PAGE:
Multi-asset income ETFs are here to stay, as the Guggenheim Multi-Asset Income ETF’s (CVY) recent crossing of the $1 billion threshold in assets clearly suggests.
CVY launched in 2006, and has enjoyed the role of first-mover in the space, but newcomers to the pocket of multi-asset income funds are benefiting from investor interest too.
The most recent entrant, the First Trust Multi-Asset Diversified Income ETF (MDIV), has pulled in $360 million in net new investor money so far this year, leading all peer funds in net inflows and bringing its total assets under management to $440 million. It came to market in August of last summer.
This is far from a two-horse race, however.
In addition to First Trust’s MDIV, three other funds had successful launches in 2012 as well:The SPDR SSgA Income Allocation (INKM), the iShares Morningstar Multi-Asset Income Index Fund (IYLD) and the Arrow Dow Jones Global Yield ETF (GYLD).
After about a year on the market, each fund holds assets in the $80 million to $170 million range, signaling a successful launch.
CVY’s sister fund, the Guggenheim International Multi-Asset Income ETF (HGI), rounds out the space, with $124 million.
Given the crowded field, I’ll focus on the two top funds by assets, CVY and MDIV.
MDIV holds the edge on yield over CVY, with a 12-month yield (the sum of dividend per share amounts over the last 12 months divided by the current share price) of 5.5 percent versus 5.0 percent for CVY. MDIV’s indicated yield—the most recent dividend, annualized, divided by current share price—comes in at 6.7 percent, beating CVY’s 5.2 percent, according to data from Bloomberg.
CVY holds the year-to-date total-return edge, however. Through May 21, CVY has returned 15.6 percent to MDIV’s 14.8 percent.
Why Multi-Asset Income ETFs?
Before I dive into the portfolios that drove performance for these two funds, let’s take a step back.
Multi-asset income funds have a broad mandate in their quest for yield. While there’s no shortage of income plays these days, most are confined within their respective asset class or subasset class buckets. Dividend funds hold equities and maybe some REITs. High-yield funds hold junk bonds. MLP funds focus on royalty-paying infrastructure pass-through partnerships.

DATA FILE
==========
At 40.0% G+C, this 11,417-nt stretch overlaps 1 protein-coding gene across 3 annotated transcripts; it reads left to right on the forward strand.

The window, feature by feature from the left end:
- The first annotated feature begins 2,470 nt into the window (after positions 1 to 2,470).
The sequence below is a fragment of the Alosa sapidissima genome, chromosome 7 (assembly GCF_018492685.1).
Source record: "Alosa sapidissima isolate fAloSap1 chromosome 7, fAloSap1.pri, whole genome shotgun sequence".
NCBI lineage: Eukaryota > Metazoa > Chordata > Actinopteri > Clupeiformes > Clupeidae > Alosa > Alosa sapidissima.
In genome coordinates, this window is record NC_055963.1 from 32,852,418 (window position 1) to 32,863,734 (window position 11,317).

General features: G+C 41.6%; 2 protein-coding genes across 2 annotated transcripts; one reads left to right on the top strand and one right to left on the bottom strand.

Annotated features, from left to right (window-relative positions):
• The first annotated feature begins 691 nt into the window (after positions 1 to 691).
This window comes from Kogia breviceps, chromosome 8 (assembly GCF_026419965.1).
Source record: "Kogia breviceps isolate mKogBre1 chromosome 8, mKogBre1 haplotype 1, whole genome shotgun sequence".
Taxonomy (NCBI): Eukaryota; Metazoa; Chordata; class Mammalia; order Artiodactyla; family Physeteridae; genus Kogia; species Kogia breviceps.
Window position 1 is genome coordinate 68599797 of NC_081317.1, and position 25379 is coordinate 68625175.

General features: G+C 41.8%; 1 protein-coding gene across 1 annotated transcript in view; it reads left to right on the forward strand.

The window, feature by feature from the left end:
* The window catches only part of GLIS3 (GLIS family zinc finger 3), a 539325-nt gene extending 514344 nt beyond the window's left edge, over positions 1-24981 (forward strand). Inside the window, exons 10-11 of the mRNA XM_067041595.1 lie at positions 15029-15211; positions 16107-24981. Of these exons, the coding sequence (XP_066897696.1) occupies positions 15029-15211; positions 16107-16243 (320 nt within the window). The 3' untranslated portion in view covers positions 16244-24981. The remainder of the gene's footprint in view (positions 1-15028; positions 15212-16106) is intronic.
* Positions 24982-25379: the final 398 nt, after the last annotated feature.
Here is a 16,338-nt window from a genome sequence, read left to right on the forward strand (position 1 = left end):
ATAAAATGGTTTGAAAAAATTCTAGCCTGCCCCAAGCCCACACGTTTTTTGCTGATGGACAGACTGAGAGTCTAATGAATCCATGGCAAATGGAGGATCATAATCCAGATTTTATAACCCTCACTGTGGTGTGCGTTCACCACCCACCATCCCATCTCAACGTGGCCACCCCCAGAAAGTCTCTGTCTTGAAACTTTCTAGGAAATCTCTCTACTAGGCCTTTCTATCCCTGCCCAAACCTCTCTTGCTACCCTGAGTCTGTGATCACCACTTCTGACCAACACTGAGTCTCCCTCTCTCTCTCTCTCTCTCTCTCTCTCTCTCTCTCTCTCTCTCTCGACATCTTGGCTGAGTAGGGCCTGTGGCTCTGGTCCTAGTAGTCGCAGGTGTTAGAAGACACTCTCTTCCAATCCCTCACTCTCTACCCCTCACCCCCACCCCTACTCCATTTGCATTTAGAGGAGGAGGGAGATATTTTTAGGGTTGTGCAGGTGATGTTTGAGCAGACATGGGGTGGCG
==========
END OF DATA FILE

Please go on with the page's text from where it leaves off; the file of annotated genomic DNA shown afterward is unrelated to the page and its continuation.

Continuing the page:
In contrast, multi-asset income ETFs have the freedom to roam across asset classes in search of yield.
In this sense, the funds move upstream, from ETFs-as-building-blocks to ETFs-as-allocators. This distinction is nontrivial in my view, as the funds encroach into the space where advisors, registered investment advisors and other professionals earn their keep as allocators.
Still, finding the best mix of high-yielding assets isn’t in every advisor’s wheelhouse, even if they have the time to try. Here’s how the CVY and MDIV skin the cat.
CVY overwhelmingly favors equities, and its top three names are Intel, Pfizer and Verizon. At first glance, this doesn’t exactly smack of “multi-asset.”
Note, however, that the CVY’s equity allocation includes substantial stakes in REITs and MLPs, which are excluded from some plain-vanilla equity dividend ETFs. CVY allocates about 8 percent to preferred stocks—those hybrid securities with perpetual cash flows that straddle fixed income and equity.
In contrast, MDIV takes a smaller stake in equities, although it holds more REITs and MLPs than CVY.
MDIV has roughly twice the exposure to preferreds compared with CVY, and has a much larger allocation to high-yield corporate bonds too. MDIV gets its junk bond exposure via another ETF, the iShares iBoxx $ High Yield Corporate Bond ETF (HYG).
In all, CVY’s equity basket looks more like a conventional dividend fund, with slightly lower yield compared with MDIV, but with strong returns powered by a surging equity markets. CVY’s returns seem more susceptible to slumping if the wheels fall off the equity rally.
MDIV meanwhile dials up exposure from other asset classes, which gooses yield as it increases other risks (interest rate, credit risk from junk bonds and tax-uncertainty risks from MLPs).
While neither fund is particularly cheap to hold, MDIV holds the edge on fees, with an annual expense ratio of 62 basis points, compared with CVY’s 77 basis points.
Both funds trade well, consistent with strong and growing assets under management:CVY has slightly tighter spreads, but MDIV has more daily volume.
What all this means is that the multi-asset income space has matured. Investors now have a range of viable ETF choices, backed with real assets and liquidity.
CVY, MDIV and the other funds mentioned here provide off-the-shelf, diversified exposure to a variety of yield-producing assets in a transparent, tax-efficient wrapper. They also provide a nice contrast to the precise but narrowly focused exposure from ETFs covering individual yield-producing asset classes.
At the time this article was written, the author held no positions in the securities mentioned. Contact Paul Britt at firstname.lastname@example.org.
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